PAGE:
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Provenance by Ann Leckie
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Provenance

by Ann Leckie

Other authors: See the other authors section.

Series: Imperial Radch

MembersReviewsPopularityAverage ratingMentions
5423727,321 (3.83)68
  1. 20
    The Warrior's Apprentice by Lois McMaster Bujold (Arifel)
    Arifel: For young protagonists with big, largely self-imposed parental obligations, trying to operate on a much larger political scale than they are really ready for.
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» See also 68 mentions

Showing 1-5 of 37 (next | show all)
I started off really enjoying this novel set in the Ancillary universe that Leckie wrote about so well in her Imperial Radch Trilogy. The main character, Ingray Aughskold, is a woman on a mission to bring back an imprisoned man to help her find stolen artifacts to earn political points with her powerful adoptive mother. Ingray puts together a great team made up of a criminal whom she, at first, pushes around in a trunk full of goo until she is forced to release him, and a pilot on the run from aliens in his stolen starship. I thought it was going to be a brainy Raiders of the Lost Ark. But it appears I only read the first paragraph of the book blurb. Instead the novel becomes a comedy of manners without the comedy. The book gets bogged down when they return to her home planet and everyone sits around eating sherbert and talking— a lot. Parts of the novel are quite tedious, and I felt there was something detached about her writing here that I didn't feel in the Radch Trilogy. Then when the high stakes stuff happens, it feels like very low stakes.
But there are things that I really liked about the novel. She used her own made-up pronouns for masculine ones. This was quite a brazen thing to do, and I enjoyed it just as I enjoyed her use of feminine pronouns as the default in the Radch trilogy. She also casually made several characters queer, including Ingray, but it was handled like it was normal, which is a good way to do it. I also really glommed onto the Hwa society’s use of cultural artifacts, called vestiges in the novel, as status symbols with high monetary and cultural value. This reminded me of my own culture in the American South where genealogies and documents such as a land grants from the king or from an ancestor’s service in the American Revolution were real status symbols that gave certain families’ claim to power in their society a perceived legitimacy over blacks or poor whites. And many of these artifacts and genealogies were fake as is also shown in the novel (I was a local history and genealogy librarian for a few years in NC and your great great grandad didn’t live to be 110 years old, you’re skipping someone you didn’t like). Likewise, the main character, Ingray, is painted as a normal person that does some extraordinary things which makes her more relatable than the protagonists in many novels who act like some sort of uber-human without much grounding. So maybe the tediousness of parts of the novel was just re-enacting the tediousness of daily life. But I read novels to escape tedium. ( )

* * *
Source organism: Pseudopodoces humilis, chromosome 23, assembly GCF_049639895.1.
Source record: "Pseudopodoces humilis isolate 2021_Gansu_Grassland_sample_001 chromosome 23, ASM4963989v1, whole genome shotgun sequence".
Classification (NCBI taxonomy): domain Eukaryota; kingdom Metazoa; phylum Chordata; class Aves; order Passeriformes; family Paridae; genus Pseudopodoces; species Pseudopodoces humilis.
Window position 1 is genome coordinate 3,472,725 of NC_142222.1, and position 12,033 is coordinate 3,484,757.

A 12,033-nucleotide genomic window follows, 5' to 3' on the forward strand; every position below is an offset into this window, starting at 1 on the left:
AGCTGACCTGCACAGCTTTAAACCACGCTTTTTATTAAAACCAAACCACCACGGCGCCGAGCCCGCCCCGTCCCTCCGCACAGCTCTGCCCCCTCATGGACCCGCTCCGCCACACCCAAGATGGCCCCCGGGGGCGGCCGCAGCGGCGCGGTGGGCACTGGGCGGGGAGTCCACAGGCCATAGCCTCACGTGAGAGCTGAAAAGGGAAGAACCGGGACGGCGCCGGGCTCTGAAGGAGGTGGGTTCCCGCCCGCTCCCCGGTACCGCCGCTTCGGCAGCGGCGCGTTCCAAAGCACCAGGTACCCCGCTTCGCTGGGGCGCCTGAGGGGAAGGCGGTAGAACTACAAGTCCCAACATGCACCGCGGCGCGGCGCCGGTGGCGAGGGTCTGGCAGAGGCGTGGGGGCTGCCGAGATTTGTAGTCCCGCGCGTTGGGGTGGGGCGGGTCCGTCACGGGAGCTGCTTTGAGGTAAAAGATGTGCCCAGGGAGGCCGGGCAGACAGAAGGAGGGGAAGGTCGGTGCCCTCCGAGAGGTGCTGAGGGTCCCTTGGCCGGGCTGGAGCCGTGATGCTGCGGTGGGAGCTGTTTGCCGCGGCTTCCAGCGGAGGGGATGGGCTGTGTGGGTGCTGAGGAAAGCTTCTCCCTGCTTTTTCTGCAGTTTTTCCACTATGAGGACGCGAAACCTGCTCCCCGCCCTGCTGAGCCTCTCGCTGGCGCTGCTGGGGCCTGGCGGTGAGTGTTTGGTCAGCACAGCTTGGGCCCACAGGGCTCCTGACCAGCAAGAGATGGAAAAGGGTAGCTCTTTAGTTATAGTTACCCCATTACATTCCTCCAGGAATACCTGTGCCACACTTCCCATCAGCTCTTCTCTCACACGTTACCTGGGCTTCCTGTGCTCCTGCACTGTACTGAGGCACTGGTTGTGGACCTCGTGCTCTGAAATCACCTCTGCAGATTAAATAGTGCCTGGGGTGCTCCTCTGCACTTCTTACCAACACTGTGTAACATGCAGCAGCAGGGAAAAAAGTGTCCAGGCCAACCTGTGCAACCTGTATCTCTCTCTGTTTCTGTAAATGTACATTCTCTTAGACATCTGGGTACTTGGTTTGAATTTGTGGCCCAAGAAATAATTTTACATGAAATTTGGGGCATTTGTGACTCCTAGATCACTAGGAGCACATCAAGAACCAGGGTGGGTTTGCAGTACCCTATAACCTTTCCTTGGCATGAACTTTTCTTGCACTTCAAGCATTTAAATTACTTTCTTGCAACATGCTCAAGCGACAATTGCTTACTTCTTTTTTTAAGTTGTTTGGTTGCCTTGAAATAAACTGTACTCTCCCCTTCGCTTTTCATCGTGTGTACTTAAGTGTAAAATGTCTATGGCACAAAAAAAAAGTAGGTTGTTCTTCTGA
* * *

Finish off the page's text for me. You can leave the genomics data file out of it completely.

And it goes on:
earlbot88 | Jan 20, 2019 |
This book was nominated for Hugo Award in 2018, which was the chief reason I’ve read it.
The novel starts where the previous trilogy (ending with ancillary mercy) ended: the Radch is in turmoil, self-aware AIs may be recognized as a separate species, new meeting with powerful Presger aliens is planned. At the same time, story takes us out of Rarchi empire, to other human settlements. To a large extent the author repeats herself: still there are powerful families and ossified hierarchies, obsession with old stuff (instead of tea utensils, there we see vestiges – old documents or memorabilia linked to someone important), many different cultures and languages (unlike usual SF cliché one world one culture), favorite drinks consumed in copious amounts (now serbat instead of tea) and strange incomprehensible aliens for comic relief (now Gecks instead of translators to Presger). Instead of genderless Radchaai we now get local non-binary gender again w/o any good explanation of why it is so.